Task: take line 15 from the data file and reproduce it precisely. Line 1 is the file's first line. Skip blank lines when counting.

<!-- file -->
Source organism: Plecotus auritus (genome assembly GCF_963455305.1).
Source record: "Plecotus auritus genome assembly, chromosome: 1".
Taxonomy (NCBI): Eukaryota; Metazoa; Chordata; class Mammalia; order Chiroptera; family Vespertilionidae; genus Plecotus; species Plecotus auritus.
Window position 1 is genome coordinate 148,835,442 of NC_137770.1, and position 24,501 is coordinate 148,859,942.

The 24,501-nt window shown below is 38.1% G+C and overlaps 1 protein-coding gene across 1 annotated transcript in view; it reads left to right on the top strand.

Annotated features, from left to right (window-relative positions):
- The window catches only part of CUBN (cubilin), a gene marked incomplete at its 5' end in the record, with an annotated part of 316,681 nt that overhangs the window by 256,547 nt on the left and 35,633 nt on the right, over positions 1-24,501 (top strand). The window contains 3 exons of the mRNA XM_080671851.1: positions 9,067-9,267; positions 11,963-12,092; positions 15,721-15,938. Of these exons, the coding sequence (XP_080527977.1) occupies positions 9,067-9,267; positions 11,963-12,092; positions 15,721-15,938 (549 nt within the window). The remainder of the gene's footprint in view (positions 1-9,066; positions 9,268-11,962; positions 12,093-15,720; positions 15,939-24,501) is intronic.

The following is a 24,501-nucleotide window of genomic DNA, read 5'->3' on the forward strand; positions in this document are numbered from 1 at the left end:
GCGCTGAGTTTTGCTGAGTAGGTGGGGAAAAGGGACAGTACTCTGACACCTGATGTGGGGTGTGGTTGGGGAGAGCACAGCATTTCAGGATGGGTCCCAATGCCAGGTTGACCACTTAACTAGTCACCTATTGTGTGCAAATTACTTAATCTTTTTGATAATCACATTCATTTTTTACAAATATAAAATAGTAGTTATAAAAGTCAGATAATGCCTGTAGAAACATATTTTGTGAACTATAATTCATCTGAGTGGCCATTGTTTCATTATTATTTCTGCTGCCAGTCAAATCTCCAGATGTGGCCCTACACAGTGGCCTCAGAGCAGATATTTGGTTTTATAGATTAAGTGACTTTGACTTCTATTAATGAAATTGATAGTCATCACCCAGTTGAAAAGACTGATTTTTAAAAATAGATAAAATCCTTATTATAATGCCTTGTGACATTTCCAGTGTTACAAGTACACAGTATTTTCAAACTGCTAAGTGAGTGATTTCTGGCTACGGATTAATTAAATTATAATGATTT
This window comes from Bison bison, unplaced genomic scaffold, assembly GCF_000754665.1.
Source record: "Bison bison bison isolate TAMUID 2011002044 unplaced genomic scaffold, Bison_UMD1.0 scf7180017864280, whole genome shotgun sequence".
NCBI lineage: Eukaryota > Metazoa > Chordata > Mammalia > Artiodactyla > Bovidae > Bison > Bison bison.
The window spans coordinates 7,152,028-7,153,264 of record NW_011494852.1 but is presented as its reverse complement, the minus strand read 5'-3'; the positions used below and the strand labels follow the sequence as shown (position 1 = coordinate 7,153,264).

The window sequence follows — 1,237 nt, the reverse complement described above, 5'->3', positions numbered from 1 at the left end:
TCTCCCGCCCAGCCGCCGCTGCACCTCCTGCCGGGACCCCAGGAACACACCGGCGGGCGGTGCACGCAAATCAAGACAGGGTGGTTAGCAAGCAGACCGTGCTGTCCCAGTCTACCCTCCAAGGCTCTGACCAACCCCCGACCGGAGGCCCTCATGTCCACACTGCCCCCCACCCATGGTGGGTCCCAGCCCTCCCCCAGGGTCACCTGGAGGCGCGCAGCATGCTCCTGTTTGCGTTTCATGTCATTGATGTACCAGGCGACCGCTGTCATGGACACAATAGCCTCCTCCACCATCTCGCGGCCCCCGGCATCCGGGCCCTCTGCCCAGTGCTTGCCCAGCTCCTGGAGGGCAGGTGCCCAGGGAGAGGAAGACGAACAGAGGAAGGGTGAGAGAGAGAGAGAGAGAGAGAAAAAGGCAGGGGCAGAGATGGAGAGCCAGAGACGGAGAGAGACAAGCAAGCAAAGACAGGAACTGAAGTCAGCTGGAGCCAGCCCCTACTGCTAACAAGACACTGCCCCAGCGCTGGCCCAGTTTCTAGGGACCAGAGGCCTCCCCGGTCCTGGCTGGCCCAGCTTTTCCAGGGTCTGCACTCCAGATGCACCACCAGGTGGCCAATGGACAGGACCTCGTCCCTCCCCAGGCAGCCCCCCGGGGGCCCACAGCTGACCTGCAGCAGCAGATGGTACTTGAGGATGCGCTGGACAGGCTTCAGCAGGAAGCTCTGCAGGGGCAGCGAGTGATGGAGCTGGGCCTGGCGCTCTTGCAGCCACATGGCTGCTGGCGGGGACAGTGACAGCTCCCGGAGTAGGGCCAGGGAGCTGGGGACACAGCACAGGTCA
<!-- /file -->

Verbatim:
TCTCCCGCCCAGCCGCCGCTGCACCTCCTGCCGGGACCCCAGGAACACACCGGCGGGCGGTGCACGCAAATCAAGACAGGGTGGTTAGCAAGCAGACCGTGCTGTCCCAGTCTACCCTCCAAGGCTCTGACCAACCCCCGACCGGAGGCCCTCATGTCCACACTGCCCCCCACCCATGGTGGGTCCCAGCCCTCCCCCAGGGTCACCTGGAGGCGCGCAGCATGCTCCTGTTTGCGTTTCATGTCATTGATGTACCAGGCGACCGCTGTCATGGACACAATAGCCTCCTCCACCATCTCGCGGCCCCCGGCATCCGGGCCCTCTGCCCAGTGCTTGCCCAGCTCCTGGAGGGCAGGTGCCCAGGGAGAGGAAGACGAACAGAGGAAGGGTGAGAGAGAGAGAGAGAGAGAGAAAAAGGCAGGGGCAGAGATGGAGAGCCAGAGACGGAGAGAGACAAGCAAGCAAAGACAGGAACTGAAGTCAGCTGGAGCCAGCCCCTACTGCTAACAAGACACTGCCCCAGCGCTGGCCCAGTTTCTAGGGACCAGAGGCCTCCCCGGTCCTGGCTGGCCCAGCTTTTCCAGGGTCTGCACTCCAGATGCACCACCAGGTGGCCAATGGACAGGACCTCGTCCCTCCCCAGGCAGCCCCCCGGGGGCCCACAGCTGACCTGCAGCAGCAGATGGTACTTGAGGATGCGCTGGACAGGCTTCAGCAGGAAGCTCTGCAGGGGCAGCGAGTGATGGAGCTGGGCCTGGCGCTCTTGCAGCCACATGGCTGCTGGCGGGGACAGTGACAGCTCCCGGAGTAGGGCCAGGGAGCTGGGGACACAGCACAGGTCA